DETROIT (CBS Detroit) With traditional Christmas images everywhere of mom, dad, two kids, a puppy and dozens of shiny presents nestled under a sparkly tree, it’s not easy when your family story looks different from that.

Managing custody issues between divorced parents, especially during the holidays, isn’t easy.

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“Emotions are running high, but if you have to fake it until you make it, that’s a great tip.”

That’s advice from  Birmingham divorce attorney Jessica Woll, who with Kelly Lindsay of support group CARE at North Ridge Church, sat down with WWJ’s Brooke Allen to talk about how to weather the holidays after a divorce.

From what could be considered opposite sides of the spectrum, they have the same basic advice: “Do what’s best for your child. That might mean going out and buying … your ex a present, going with your child and letting your child pick out something special for mom or dad, that’s great to do. Maybe sharing a tradition because kids want nothing more than to be with both parents during the holidays,” Woll said.

“If you can give that gift to your children, that’s amazing.”

Four million divorced parents have to share their children during the holiday season so keeping the kids in the forefront can be considered a cornerstone for successfully managing the season.

  1. Always place the child’s needs first. What will create a happy holiday memory? That could mean taking your child out to buy a gift for your ex.
  2. Be flexible. A holiday parenting schedule that was mandated for a pre-schooler may not be right for a teenager.
  3. Share your children with aunts, uncles and grandparents on both sides, and make the holiday child-centric. The experts advise inviting people from the ex’s side of the family over for a joint holiday gathering so there doesn’t have to be so much interaction between former spouses but the kids get to see everyone.
  4. Start a new holiday tradition. “It’s different for every family, what we did is Christmas day tends to be my holiday and they go with their dad on Christmas Eve,” Lindsay said. You should also hang onto old traditions whatever they are in your house — cookies for Santa, a book you read, etc.
  5. Control your own emotions of bitterness and anger. If you can’t, then fake it ’til you make it.
  6. Plan, communicate and follow through. It may be well in advance of the holidays, but remember the goal is to stay out of court — which is stressful — and to make sure your child is happy, healthy and well adjusted. When you decide to have a child, you’re also making the decision that your needs and wants are secondary.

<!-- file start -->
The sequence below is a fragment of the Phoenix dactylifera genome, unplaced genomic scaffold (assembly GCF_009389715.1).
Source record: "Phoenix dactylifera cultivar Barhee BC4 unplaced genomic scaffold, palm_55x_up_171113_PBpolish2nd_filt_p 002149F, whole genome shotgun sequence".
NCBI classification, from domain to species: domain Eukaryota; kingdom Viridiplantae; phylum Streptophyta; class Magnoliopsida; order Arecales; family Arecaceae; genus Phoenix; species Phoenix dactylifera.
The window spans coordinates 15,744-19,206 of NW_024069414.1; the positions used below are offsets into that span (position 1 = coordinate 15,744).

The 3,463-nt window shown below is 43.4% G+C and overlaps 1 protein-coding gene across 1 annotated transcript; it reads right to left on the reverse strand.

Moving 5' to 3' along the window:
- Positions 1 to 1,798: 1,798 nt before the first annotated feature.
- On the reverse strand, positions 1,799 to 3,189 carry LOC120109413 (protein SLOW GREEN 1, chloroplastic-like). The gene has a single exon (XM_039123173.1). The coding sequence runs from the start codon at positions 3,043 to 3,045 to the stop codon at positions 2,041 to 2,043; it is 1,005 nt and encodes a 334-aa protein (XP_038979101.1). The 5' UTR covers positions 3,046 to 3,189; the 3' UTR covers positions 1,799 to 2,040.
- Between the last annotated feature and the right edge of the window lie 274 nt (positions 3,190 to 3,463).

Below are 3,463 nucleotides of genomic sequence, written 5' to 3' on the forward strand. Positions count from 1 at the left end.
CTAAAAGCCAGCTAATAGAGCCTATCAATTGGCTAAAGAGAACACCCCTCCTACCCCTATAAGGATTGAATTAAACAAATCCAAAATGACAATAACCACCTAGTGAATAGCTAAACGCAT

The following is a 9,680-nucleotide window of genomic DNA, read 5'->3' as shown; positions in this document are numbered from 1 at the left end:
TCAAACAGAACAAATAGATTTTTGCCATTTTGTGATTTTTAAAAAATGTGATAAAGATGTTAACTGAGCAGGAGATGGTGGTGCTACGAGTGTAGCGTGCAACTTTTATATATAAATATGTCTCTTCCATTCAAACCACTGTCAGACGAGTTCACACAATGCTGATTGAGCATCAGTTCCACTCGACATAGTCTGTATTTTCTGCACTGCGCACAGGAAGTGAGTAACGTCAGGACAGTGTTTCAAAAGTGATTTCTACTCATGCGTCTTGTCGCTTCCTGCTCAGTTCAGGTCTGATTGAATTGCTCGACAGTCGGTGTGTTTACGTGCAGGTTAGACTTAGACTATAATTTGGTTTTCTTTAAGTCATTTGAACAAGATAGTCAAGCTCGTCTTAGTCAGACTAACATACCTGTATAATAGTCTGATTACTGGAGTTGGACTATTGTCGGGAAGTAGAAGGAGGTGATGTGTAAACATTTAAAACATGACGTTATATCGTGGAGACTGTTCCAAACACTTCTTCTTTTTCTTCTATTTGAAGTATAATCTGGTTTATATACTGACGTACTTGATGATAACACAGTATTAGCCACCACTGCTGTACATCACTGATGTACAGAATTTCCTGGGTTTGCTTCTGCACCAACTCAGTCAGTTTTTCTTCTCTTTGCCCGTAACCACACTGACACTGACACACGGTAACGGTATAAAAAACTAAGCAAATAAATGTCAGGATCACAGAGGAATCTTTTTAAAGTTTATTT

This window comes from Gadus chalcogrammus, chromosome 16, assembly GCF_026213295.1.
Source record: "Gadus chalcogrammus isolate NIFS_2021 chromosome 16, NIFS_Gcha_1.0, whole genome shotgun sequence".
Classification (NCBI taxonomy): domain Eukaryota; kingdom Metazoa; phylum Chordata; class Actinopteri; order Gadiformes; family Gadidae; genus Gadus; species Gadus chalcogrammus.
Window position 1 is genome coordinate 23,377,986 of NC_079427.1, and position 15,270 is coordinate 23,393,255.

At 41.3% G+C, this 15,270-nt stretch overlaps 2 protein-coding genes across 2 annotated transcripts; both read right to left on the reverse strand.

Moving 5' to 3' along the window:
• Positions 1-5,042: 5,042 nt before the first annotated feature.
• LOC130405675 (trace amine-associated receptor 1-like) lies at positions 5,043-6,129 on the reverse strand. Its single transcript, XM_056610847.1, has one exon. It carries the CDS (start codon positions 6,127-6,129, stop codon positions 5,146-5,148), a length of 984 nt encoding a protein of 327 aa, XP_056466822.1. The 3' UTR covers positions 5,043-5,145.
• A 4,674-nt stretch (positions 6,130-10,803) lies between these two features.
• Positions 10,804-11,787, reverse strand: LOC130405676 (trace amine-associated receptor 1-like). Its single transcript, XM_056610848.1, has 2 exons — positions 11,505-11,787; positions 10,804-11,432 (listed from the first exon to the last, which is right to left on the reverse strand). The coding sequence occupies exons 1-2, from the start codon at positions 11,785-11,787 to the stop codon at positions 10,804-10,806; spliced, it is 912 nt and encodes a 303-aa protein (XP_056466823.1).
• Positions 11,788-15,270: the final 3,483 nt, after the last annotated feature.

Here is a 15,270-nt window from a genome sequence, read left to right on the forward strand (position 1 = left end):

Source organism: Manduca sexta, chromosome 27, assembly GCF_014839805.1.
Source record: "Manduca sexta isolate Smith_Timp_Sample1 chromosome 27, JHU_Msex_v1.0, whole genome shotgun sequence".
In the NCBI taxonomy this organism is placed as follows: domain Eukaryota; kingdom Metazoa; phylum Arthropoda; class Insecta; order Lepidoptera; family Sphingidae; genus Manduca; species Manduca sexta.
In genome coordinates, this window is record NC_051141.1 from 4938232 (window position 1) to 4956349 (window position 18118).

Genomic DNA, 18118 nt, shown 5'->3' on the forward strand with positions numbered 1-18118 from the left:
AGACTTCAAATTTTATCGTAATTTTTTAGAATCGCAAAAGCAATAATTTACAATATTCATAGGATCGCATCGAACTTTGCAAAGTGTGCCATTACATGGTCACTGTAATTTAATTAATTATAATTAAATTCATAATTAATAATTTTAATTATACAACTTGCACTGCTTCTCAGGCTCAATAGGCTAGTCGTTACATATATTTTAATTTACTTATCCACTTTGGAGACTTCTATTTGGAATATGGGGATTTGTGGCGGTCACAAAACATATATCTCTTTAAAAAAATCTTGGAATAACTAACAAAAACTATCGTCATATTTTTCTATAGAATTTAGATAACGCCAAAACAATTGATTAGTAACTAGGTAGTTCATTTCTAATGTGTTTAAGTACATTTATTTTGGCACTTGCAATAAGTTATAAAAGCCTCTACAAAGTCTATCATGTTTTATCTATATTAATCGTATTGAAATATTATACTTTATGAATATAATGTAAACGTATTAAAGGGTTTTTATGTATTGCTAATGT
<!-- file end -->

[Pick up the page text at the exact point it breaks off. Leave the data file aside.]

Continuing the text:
Basically, the key is to put aside adult grievances and bitterness for the sake of being child-centric.

Put your own emotions aside for the sake of children. That applies to everything, from deciding who gets children on which days to whether you approve something — like a trip — with the other parent.

Think about the child, and only the child, and your holidays will be merry.

“It’s not always easy, that’s for sure, a lot of dynamics happen … that brought the divorce about,” Lindsay said. She added that kids needs to feel secure during the holidays, a time of year that can provoke anxiety for them.

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“It’s all this back and forth and the kids never truly feel like they have a home anymore … It’s important that some kind of normalcy is there for the kids,” she said.

Renee, a mother of two young sons who went through an unfriendly divorce, said consistency and maintaining a routine is key for the holidays.

Perhaps the biggest key of all is to make sure no one bad mouths the other spouse in front of the kids.

“Whatever they tell me (they do) with their dad, I say ‘it’s wonderful, it’s great,’ Renee said. She added her rule at family parties is that no one can talk about the divorce, or her ex, in front of the kids.

“They will never hear anything negative about their father come from us,” she said.







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